ORLANDO, Fla. — Isabella Valle cried in joy last summer when she learned she’d earned a spot at the 2022 Special Olympics USA Games, being held in Orlando. But with opening ceremonies less than a month away, the 25-year-old golfer’s tears are now out of frustration and disappointment. Her mother, Elaine Valle, received an April 22 email from Special Olympics International saying that COVID-19 vaccination is mandatory for all athletes. Because Valle has not provided proof of being vaccinated, the email states that her daughter cannot be part of the team and cannot compete in the games. That cou...
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An Oregon gun owner went viral after sharing a video claiming that he turned his weapons over to police to be destroyed.
Ben Beers, of Hillsboro, posted the video on TikTok explaining his decision to get rid of an AR-15 rifle like the one a gunman used to kill 19 children and two teachers at Robb Elementary School in Uvalde, Texas, and the post was viewed more than 200,000 times in the first day, reported KGW-TV.
“I was up all night, tossing and turning, crying and shaking,” Beers said, and he decided Wednesday morning to get rid of the rifle and his 9-mm handgun.
“Hopefully soon we can all wake up and realize this needs to be done," Beers said. "This is an idea — guns are not as precious to us and nor are my Second Amendment rights as the lives of my children in school."
The 37-year-old Beers is a married father of two daughters, and he hopes guns are far less prevalent by the time they're grown.
“I can't even find a PlayStation 5, but I can go get a Glock, you know?” Beers said.
Hillsboro police contracts with a company that destroys weapons turned in to the department, which they said happens about once a month.
“It could be a death in the family and someone has left them a firearm that they don't want in the house and they decide to turn it in to us,” Sgt. Clint Shrz, who said most law enforcement agencies do the same.
Beers hopes Congress will pass new legislation restricting gun ownership or even amend the Constitution to prevent the epidemic of violence.
“Hopefully America can wake up," he said, "because no other country has the problem we do with gun culture and ideation and gun violence like we do."
Right-wing school board member who delivered racist rant faces removal after cyberstalking conviction
On Thursday, the Daily News in Jacksonville, North Carolina reported that the Onslow Board of Education is moving to remove Eric Whitfield, a controversial right-wing member who was convicted of cyberstalking.
"The school board has unanimously voted to move forward with the process of 'amotion,' in attempting to remove Eric Whitfield from the Onslow County Board of Education. Whitfield was elected to the board in 2020 following a controversial campaign during which he faced allegations of making racist and derogatory comments about minorities," reported Morgan Starling. "He was also convicted of one count of cyberstalking former Onslow County Schools employee Kelli Muse on April 7 of this year."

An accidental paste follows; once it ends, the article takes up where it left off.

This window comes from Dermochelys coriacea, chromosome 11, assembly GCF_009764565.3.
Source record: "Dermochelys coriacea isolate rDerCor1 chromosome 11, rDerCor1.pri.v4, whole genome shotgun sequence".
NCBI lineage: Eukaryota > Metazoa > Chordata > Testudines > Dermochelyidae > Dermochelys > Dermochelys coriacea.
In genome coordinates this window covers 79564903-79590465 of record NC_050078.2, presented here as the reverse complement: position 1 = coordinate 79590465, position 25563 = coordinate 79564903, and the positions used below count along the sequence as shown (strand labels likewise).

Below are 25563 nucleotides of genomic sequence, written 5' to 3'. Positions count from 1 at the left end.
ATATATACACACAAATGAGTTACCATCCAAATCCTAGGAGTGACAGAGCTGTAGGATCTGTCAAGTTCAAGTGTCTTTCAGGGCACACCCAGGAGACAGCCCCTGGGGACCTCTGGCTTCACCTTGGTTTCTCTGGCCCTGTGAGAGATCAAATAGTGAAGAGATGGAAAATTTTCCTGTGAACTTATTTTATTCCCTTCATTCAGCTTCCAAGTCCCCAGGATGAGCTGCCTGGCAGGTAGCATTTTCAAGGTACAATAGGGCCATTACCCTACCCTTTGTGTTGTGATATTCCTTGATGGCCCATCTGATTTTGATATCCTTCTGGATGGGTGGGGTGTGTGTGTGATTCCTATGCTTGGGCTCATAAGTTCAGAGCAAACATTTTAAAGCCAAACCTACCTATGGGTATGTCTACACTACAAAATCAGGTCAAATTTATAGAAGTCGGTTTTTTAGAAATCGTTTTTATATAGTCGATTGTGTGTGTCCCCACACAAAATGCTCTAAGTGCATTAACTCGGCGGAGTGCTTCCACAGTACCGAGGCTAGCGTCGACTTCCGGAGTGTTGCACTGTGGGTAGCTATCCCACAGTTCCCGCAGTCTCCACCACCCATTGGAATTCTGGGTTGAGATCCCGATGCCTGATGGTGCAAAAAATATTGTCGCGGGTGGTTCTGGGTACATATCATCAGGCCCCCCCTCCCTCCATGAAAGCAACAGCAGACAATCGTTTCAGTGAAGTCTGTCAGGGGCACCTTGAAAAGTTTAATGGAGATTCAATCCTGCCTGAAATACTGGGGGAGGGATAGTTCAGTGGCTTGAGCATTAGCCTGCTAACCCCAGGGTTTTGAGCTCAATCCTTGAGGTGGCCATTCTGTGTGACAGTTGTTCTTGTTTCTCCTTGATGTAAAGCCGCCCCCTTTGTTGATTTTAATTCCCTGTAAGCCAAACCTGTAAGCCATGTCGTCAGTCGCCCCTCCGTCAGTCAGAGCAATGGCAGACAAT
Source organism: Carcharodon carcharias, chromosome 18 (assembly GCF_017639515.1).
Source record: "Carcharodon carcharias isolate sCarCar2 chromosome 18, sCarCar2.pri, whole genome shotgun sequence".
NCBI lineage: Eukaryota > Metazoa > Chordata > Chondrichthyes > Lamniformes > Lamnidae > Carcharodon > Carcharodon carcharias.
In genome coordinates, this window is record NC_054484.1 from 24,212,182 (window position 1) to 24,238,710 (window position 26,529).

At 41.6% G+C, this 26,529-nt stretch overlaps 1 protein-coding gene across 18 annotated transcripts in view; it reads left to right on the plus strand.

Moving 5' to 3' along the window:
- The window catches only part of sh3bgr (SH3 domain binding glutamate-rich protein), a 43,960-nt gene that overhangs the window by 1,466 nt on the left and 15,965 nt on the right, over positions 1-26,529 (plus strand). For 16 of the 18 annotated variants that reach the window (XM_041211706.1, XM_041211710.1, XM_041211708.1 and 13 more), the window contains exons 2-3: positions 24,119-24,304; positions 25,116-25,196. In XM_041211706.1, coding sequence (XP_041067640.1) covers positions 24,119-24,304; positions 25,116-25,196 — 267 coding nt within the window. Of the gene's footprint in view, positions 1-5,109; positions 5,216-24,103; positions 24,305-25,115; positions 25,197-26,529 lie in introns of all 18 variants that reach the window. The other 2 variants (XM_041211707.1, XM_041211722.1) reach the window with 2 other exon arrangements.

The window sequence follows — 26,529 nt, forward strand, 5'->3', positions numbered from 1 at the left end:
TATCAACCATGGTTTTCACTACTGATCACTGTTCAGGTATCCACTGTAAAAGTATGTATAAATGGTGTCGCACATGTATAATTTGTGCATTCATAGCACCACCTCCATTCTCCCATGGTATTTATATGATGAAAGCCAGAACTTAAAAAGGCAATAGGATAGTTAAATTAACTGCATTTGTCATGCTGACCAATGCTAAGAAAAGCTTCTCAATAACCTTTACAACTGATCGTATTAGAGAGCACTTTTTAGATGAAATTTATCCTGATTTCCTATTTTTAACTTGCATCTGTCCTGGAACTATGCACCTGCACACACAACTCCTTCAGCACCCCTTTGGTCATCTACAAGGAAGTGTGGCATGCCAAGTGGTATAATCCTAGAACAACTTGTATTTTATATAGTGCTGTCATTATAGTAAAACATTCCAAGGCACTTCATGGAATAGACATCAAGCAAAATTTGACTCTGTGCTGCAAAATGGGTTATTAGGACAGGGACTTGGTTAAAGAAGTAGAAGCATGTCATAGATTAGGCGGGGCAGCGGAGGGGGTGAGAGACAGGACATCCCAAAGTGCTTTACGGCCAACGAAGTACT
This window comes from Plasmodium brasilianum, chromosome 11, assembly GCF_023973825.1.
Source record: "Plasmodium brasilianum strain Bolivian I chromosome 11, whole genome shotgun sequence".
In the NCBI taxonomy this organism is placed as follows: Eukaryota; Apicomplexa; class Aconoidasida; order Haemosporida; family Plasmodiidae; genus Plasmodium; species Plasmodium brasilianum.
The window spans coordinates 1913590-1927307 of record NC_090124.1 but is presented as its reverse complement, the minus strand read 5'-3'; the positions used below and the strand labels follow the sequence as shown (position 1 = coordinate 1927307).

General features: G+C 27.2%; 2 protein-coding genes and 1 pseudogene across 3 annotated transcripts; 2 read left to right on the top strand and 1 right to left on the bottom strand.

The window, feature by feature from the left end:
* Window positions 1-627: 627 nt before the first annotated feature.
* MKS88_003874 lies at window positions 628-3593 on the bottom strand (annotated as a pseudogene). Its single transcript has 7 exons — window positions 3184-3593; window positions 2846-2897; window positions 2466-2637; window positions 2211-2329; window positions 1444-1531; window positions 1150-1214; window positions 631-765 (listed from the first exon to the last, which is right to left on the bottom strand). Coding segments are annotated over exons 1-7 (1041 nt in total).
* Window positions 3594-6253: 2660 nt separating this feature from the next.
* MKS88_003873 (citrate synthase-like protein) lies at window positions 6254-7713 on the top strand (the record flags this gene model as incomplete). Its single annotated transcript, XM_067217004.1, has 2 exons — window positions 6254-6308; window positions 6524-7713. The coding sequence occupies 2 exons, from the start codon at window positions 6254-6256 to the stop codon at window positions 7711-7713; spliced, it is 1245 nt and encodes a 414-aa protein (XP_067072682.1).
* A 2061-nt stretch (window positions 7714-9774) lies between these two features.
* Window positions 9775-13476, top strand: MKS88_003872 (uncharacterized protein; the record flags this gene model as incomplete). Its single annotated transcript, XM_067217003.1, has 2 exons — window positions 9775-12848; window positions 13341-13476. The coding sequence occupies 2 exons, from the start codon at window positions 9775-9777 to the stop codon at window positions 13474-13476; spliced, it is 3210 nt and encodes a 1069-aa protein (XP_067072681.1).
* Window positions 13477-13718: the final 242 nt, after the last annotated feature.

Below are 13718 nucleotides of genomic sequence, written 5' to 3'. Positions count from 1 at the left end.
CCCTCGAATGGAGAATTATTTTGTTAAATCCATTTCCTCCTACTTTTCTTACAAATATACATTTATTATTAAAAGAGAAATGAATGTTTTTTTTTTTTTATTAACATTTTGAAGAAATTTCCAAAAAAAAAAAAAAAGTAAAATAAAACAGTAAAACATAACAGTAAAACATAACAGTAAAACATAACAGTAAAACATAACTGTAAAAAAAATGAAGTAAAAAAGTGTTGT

"The board's litigation committee met Thursday morning preceding a special board meeting to receive and review the reported recommendations of the committee," the report continued. "Chairman Bob Williams said they received the report and recommendations from their outside council, and were ready to make those recommendations to the board."
Whitfield's racist comments came during a Facebook rant in 2020, when he claimed that local NAACP leader Al Burgess "controls the ignorant darkies in his community." Whitfield had been enraged about disparaging comments Burgess made about Mark Robinson, a Black businessman who was shortly elected lieutenant governor despite a history of anti-Semitic comments.
After his remarks, Whitfield was fired by the Jacksonville Christian Academy, which employed him as a teacher at the time. However, he did not drop out of the race, saying that he would only end his campaign "if the property tax rate can eventually get to a rate of 59 cents and stay at that level." He was elected anyway.
Whitfield has faced petitions for his removal ever since taking office.
Senator Ted Cruz (R-TX) will place himself in the eye of another storm this week as one of the nation’s most grating voices against sanity in gun control policy.
But this is hardly his first rodeo. Exploiting gun-inflicted tragedy is what Cruz does.
Cruz will be among the featured speakers Friday – along with Donald Trump – at the National Rifle Association (NRA) convention in his hometown of Houston (as opposed to Cancun, where he customarily heads during storms). For him, this will be just the latest act of callousness in a pro-gun extremist career launched a quarter of a century ago.
This week, Cruz doubled down on his pro-gun rhetoric immediately after news broke of the Uvalde school massacre Tuesday that took the lives of 19 children and an adult. That had the intended effect of placing him in the national spotlight at a time of emotional turmoil.
It wasn’t original. Cruz did the same thing in the wake of the Sandy Hook Elementary School slaughter of 20 children and six adults on December 14, 2012, in Newton, CT. And after the murder of nine Black churchgoers by a white supremacist on June 17, 2015, in Charleston, SC. And after the mass killing of 14 people and wounding of 22 others on December 2, 2015, at a Christmas party in San Bernardino, CA.